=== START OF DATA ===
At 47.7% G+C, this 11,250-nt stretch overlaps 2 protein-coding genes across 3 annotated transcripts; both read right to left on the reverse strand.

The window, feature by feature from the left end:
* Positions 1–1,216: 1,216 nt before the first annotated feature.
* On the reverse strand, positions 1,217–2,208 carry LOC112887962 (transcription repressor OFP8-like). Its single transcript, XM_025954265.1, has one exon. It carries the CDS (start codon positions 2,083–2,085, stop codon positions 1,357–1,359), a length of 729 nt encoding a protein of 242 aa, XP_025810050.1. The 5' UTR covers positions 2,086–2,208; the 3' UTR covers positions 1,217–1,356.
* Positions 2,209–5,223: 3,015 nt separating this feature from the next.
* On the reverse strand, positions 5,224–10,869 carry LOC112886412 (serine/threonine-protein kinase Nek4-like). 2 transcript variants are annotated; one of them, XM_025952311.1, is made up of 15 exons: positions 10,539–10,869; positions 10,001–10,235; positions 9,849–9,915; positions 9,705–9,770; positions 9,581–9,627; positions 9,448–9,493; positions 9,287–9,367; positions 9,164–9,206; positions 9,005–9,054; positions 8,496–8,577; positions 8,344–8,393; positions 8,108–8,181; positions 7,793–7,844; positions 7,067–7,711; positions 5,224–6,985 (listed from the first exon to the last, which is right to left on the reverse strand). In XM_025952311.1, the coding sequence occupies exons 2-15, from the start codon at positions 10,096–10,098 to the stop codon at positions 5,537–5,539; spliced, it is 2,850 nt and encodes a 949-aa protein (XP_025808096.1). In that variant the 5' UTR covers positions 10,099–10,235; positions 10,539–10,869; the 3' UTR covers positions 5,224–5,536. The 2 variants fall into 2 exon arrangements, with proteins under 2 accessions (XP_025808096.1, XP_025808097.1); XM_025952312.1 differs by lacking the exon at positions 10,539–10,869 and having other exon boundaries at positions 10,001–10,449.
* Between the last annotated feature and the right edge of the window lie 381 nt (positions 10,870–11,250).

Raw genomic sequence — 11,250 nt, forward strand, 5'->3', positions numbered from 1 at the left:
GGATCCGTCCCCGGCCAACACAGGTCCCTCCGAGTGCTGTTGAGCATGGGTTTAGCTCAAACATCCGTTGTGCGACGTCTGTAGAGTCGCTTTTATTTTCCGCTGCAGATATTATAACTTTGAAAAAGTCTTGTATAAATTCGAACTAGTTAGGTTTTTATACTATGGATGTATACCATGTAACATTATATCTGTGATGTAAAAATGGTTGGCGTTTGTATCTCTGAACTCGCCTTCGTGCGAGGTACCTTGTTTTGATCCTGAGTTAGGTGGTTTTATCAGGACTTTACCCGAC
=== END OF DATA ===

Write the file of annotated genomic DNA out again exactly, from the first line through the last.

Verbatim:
At 47.7% G+C, this 11,250-nt stretch overlaps 2 protein-coding genes across 3 annotated transcripts; both read right to left on the reverse strand.

The window, feature by feature from the left end:
* Positions 1–1,216: 1,216 nt before the first annotated feature.
* On the reverse strand, positions 1,217–2,208 carry LOC112887962 (transcription repressor OFP8-like). Its single transcript, XM_025954265.1, has one exon. It carries the CDS (start codon positions 2,083–2,085, stop codon positions 1,357–1,359), a length of 729 nt encoding a protein of 242 aa, XP_025810050.1. The 5' UTR covers positions 2,086–2,208; the 3' UTR covers positions 1,217–1,356.
* Positions 2,209–5,223: 3,015 nt separating this feature from the next.
* On the reverse strand, positions 5,224–10,869 carry LOC112886412 (serine/threonine-protein kinase Nek4-like). 2 transcript variants are annotated; one of them, XM_025952311.1, is made up of 15 exons: positions 10,539–10,869; positions 10,001–10,235; positions 9,849–9,915; positions 9,705–9,770; positions 9,581–9,627; positions 9,448–9,493; positions 9,287–9,367; positions 9,164–9,206; positions 9,005–9,054; positions 8,496–8,577; positions 8,344–8,393; positions 8,108–8,181; positions 7,793–7,844; positions 7,067–7,711; positions 5,224–6,985 (listed from the first exon to the last, which is right to left on the reverse strand). In XM_025952311.1, the coding sequence occupies exons 2-15, from the start codon at positions 10,096–10,098 to the stop codon at positions 5,537–5,539; spliced, it is 2,850 nt and encodes a 949-aa protein (XP_025808096.1). In that variant the 5' UTR covers positions 10,099–10,235; positions 10,539–10,869; the 3' UTR covers positions 5,224–5,536. The 2 variants fall into 2 exon arrangements, with proteins under 2 accessions (XP_025808096.1, XP_025808097.1); XM_025952312.1 differs by lacking the exon at positions 10,539–10,869 and having other exon boundaries at positions 10,001–10,449.
* Between the last annotated feature and the right edge of the window lie 381 nt (positions 10,870–11,250).

Raw genomic sequence — 11,250 nt, forward strand, 5'->3', positions numbered from 1 at the left:
GGATCCGTCCCCGGCCAACACAGGTCCCTCCGAGTGCTGTTGAGCATGGGTTTAGCTCAAACATCCGTTGTGCGACGTCTGTAGAGTCGCTTTTATTTTCCGCTGCAGATATTATAACTTTGAAAAAGTCTTGTATAAATTCGAACTAGTTAGGTTTTTATACTATGGATGTATACCATGTAACATTATATCTGTGATGTAAAAATGGTTGGCGTTTGTATCTCTGAACTCGCCTTCGTGCGAGGTACCTTGTTTTGATCCTGAGTTAGGTGGTTTTATCAGGACTTTACCCGAC